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Saturday 18 March 2006
Letters: Private contractors in Iraq
Use of private contractors is essential in the rebuilding of Iraq
Sir: It is not the case that the Department for International Development is a "champion of privatisation in developing countries" ("The war dividend", 13 March).
We do not have, as claimed by Corporate Watch, a policy to push British firms as lead providers. Every contract for which we invite tenders is subject to strict competition rules and is open to companies from other countries.
The use of private contractors in Iraq is essential, given the varied skills and expertise required over a substantial period. Above all, this is about recognising the value of private-sector investment - not privatisation - as hugely important to help kick-start failing economies. Growth means jobs for local people and food for their families.
Decisions about Iraq's future and its development are being made by the Iraqi people. To whom they go for help, advice and expertise is a matter for them.
Iraq has already come along in a short time but there is a huge job to be done to change it from a dictatorship to a democracy. That's where we are helping. Our support is helping to build a political system so that people can vote and manage their own affairs; providing advice on how to rebuild the economy, which is based on massive state subsidies, and providing specialist expertise to help train people to install power and water systems. The UK, through its assistance to Iraq, is providing support where it can - including through private sector contractors - so Iraq becomes prosperous and stable.
For instance, UK aid has helped to seal 4,880 leaks in water pipelines across the south-east of Iraq and has repaired electricity transmission lines from Hartha power station to Basra city, securing electricity supplies for 1.5 million residents. The UN, with UK support, has distributed education kits to more than six million students in more than 17,000 schools and has trained 2,000 health workers.
SECRETARY OF STATE, DEPARTMENT FOR INTERNATIONAL DEVELOPMENT, LONDON SW1
Baby MB and the right to life
Sir: I have the greatest admiration for Dr Livingstone and his colleagues, who care for children with debilitating incurable illnesses, but I am unable to see how the verdict in the case of MB prevents him from practising "good (or human)" medicine (letter, 17 March). Does this mean that he does withdraw treatment from patients who are not in a persistent vegetative state but whose life he considers not worth continuing?
To take active steps to end a life is illegal and it would seem to many - within the medical profession and without - to be a curious way of doing one's best for a patient. Removing treatment from a child with cognitive function (as MB seems to have) in the certain knowledge that the child will thereby die is certainly not a step to be taken on the basis of one clinician's opinion.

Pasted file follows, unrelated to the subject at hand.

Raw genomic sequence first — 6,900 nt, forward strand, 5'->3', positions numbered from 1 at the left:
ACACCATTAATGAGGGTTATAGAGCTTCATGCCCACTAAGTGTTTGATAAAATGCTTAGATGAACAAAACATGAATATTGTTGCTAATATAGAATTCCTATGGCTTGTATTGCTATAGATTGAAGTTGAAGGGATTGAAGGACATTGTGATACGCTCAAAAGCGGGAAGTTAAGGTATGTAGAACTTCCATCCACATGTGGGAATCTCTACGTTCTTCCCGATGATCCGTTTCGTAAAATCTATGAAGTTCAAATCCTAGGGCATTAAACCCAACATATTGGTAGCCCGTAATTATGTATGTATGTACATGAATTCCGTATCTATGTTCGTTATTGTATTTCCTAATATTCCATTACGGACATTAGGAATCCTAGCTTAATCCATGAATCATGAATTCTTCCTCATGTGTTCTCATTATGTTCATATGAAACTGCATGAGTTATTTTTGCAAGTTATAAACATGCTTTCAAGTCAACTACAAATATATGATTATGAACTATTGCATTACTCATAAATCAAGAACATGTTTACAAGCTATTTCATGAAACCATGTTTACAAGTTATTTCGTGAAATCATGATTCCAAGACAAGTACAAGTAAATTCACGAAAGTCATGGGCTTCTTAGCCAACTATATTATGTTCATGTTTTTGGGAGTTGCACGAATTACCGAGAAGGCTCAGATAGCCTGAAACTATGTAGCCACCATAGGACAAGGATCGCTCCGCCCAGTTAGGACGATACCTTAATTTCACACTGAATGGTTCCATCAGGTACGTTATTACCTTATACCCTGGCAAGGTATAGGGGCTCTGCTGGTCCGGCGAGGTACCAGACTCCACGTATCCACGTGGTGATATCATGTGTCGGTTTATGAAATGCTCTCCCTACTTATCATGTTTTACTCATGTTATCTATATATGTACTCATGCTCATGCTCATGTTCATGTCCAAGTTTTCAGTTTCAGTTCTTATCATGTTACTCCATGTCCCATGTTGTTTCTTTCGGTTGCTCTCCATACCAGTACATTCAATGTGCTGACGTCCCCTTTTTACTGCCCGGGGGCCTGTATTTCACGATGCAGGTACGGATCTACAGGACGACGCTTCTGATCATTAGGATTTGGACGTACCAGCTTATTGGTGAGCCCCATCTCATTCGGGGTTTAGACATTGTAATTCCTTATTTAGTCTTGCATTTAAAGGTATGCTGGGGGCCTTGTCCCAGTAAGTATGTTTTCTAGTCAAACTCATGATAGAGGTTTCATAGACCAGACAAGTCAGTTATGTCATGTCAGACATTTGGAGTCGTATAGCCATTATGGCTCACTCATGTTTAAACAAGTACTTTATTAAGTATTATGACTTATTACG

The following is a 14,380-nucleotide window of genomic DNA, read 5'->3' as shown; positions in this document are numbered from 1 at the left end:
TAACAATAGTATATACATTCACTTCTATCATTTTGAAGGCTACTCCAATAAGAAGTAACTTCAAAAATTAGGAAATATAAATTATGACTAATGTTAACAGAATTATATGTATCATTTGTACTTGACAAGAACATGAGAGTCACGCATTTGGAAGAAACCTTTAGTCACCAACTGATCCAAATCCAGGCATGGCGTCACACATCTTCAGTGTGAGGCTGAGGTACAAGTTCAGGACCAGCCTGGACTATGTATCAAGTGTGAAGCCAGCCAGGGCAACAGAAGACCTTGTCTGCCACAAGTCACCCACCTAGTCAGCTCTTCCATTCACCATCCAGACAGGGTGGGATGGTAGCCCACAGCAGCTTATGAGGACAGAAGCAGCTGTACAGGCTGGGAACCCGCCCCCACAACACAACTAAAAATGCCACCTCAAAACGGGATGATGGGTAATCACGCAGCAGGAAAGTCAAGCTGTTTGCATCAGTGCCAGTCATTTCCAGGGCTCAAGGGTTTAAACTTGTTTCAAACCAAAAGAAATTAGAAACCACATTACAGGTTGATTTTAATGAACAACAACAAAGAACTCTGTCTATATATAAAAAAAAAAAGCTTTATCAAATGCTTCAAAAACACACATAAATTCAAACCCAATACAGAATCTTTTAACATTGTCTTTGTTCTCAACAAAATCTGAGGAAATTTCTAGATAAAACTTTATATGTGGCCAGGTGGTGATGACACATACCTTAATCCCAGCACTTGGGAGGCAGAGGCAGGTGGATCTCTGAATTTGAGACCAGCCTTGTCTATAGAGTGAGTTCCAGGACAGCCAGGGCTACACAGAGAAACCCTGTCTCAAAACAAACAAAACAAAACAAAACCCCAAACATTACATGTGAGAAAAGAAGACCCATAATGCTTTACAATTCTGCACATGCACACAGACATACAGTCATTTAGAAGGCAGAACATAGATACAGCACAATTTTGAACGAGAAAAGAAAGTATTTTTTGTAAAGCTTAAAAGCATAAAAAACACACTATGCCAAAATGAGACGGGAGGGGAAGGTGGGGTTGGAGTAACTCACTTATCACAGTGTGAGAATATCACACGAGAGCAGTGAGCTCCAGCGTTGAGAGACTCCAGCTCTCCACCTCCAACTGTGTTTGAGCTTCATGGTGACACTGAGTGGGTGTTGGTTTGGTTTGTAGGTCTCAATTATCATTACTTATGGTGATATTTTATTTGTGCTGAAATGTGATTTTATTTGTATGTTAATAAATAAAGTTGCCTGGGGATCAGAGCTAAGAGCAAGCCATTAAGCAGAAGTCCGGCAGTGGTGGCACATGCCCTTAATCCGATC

If we are to deprive children such as MB of treatment, then by what criteria are we to decide that his or her life is so intolerable that it cannot continue? The decision must at least involve the parents of the child, and must surely have the support of public opinion, which is at present best expressed through judgments by the courts.
PROFESSOR TONY WALDRON
CONSULTANT PHYSICIAN, LONDON N11
Sir: Johann Hari's article (9 March), and Wednesday's High Court ruling highlight an important debate on the quality of life of people with physical disabilities. This debate needs to encompass people with mental health issues and learning disability as well.
Turning Point welcomes this ruling, which puts into practice underlying values of the recent Mental Capacity Act. The Act stresses that medical decisions regarding those who lack capacity must be taken in consultation with any family and friends and in their best interest considering their values and beliefs.
Decisions to withdraw life-saving treatment are very difficult and need finely balanced judgements. A person's quality of life cannot be judged solely in terms of good health, material wealth or long life. We must also take into account their lived and emotional experiences.and the joy they bring to family and friends. Those closest to the person are best placed to make that judgement.
Some people may need support in every aspect of their life, but that does not mean their lives are less valuable, as the ruling has confirmed. There is no reason to assume that people with very high support needs, such as baby MB, "enjoy" their lives any less than those without disabilities.
Turning Point hopes people with disabilities are not automatically assumed to have a poorer quality of life just because they need a high level of support.
DIRECTOR OF POLICY, TURNING POINT, LONDON E1
Sir: Johann Hari comments that it is sugary sweet and comfortable to talk about the sanctity or right to life, and that it is sometimes better to end the life of someone who is suffering.
As a severely disabled person, I totally disagree with what he says. It is not sugary sweet nor is it comfortable when living with or caring for someone who is very ill and suffering. Nor is it ever justifiable to intentionally end such a life.
If I became acutely ill and had to go into hospital, I would expect to be fed and cared for until I died, not have my life ended because some do not think I have anything to offer any longer. We are human beings and we all have a right to life, care, support and dignity.
Our part in shame of Guantanamo
Sir: As details of "Britain's shadowy role in the Guantanamo scandal" (16 March) emerge, I hope legal action or media exposure will succeed where political pressure has so far failed, in forcing the British government to live up to its international obligation to act for the nine British residents still imprisoned at the camp.
I and others have repeatedly lobbied the Government over the past few years to provide assistance to these men. Jamil al-Banna, Bisher al-Rawi and Omar Deghayes, who have decades of legal residence in the UK, are my constituents. The official reaction is that the UK cannot take responsibility as they are not British citizens and furthermore, that their right of return to the UK, once free, cannot be guaranteed as it would be subject to a renewed visa application.
The fact that MI5 was complicit in the abduction of Jamil el-Banna and Bisher al-Rawi explains the British government's unwillingness now to protect these men. But their assertion that international consular law prevents assumption of responsibility for legally resident non-nationals is disputable.